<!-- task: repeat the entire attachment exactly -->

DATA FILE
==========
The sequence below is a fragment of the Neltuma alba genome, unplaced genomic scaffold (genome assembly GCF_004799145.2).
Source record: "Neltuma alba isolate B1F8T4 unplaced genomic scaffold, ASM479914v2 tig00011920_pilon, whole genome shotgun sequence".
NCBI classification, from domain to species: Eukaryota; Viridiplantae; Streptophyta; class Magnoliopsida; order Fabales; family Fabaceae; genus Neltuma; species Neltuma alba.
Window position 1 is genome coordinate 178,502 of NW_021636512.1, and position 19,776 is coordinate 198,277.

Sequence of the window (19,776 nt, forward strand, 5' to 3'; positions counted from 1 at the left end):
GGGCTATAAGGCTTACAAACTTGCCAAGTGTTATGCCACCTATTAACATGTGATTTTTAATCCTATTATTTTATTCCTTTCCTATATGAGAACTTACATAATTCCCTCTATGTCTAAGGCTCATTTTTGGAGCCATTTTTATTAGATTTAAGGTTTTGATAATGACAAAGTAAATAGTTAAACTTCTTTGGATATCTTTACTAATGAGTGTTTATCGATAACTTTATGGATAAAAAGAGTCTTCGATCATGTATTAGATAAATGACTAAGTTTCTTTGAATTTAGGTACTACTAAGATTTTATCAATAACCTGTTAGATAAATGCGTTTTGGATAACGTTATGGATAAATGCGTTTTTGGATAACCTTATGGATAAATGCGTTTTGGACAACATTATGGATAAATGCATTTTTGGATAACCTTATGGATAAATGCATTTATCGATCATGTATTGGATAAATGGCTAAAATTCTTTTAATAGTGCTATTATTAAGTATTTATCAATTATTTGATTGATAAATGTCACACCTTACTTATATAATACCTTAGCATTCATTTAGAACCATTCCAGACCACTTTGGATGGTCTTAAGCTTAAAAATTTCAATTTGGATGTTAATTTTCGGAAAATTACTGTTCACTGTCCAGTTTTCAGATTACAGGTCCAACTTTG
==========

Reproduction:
The sequence below is a fragment of the Neltuma alba genome, unplaced genomic scaffold (genome assembly GCF_004799145.2).
Source record: "Neltuma alba isolate B1F8T4 unplaced genomic scaffold, ASM479914v2 tig00011920_pilon, whole genome shotgun sequence".
NCBI classification, from domain to species: Eukaryota; Viridiplantae; Streptophyta; class Magnoliopsida; order Fabales; family Fabaceae; genus Neltuma; species Neltuma alba.
Window position 1 is genome coordinate 178,502 of NW_021636512.1, and position 19,776 is coordinate 198,277.

Sequence of the window (19,776 nt, forward strand, 5' to 3'; positions counted from 1 at the left end):
GGGCTATAAGGCTTACAAACTTGCCAAGTGTTATGCCACCTATTAACATGTGATTTTTAATCCTATTATTTTATTCCTTTCCTATATGAGAACTTACATAATTCCCTCTATGTCTAAGGCTCATTTTTGGAGCCATTTTTATTAGATTTAAGGTTTTGATAATGACAAAGTAAATAGTTAAACTTCTTTGGATATCTTTACTAATGAGTGTTTATCGATAACTTTATGGATAAAAAGAGTCTTCGATCATGTATTAGATAAATGACTAAGTTTCTTTGAATTTAGGTACTACTAAGATTTTATCAATAACCTGTTAGATAAATGCGTTTTGGATAACGTTATGGATAAATGCGTTTTTGGATAACCTTATGGATAAATGCGTTTTGGACAACATTATGGATAAATGCATTTTTGGATAACCTTATGGATAAATGCATTTATCGATCATGTATTGGATAAATGGCTAAAATTCTTTTAATAGTGCTATTATTAAGTATTTATCAATTATTTGATTGATAAATGTCACACCTTACTTATATAATACCTTAGCATTCATTTAGAACCATTCCAGACCACTTTGGATGGTCTTAAGCTTAAAAATTTCAATTTGGATGTTAATTTTCGGAAAATTACTGTTCACTGTCCAGTTTTCAGATTACAGGTCCAACTTTG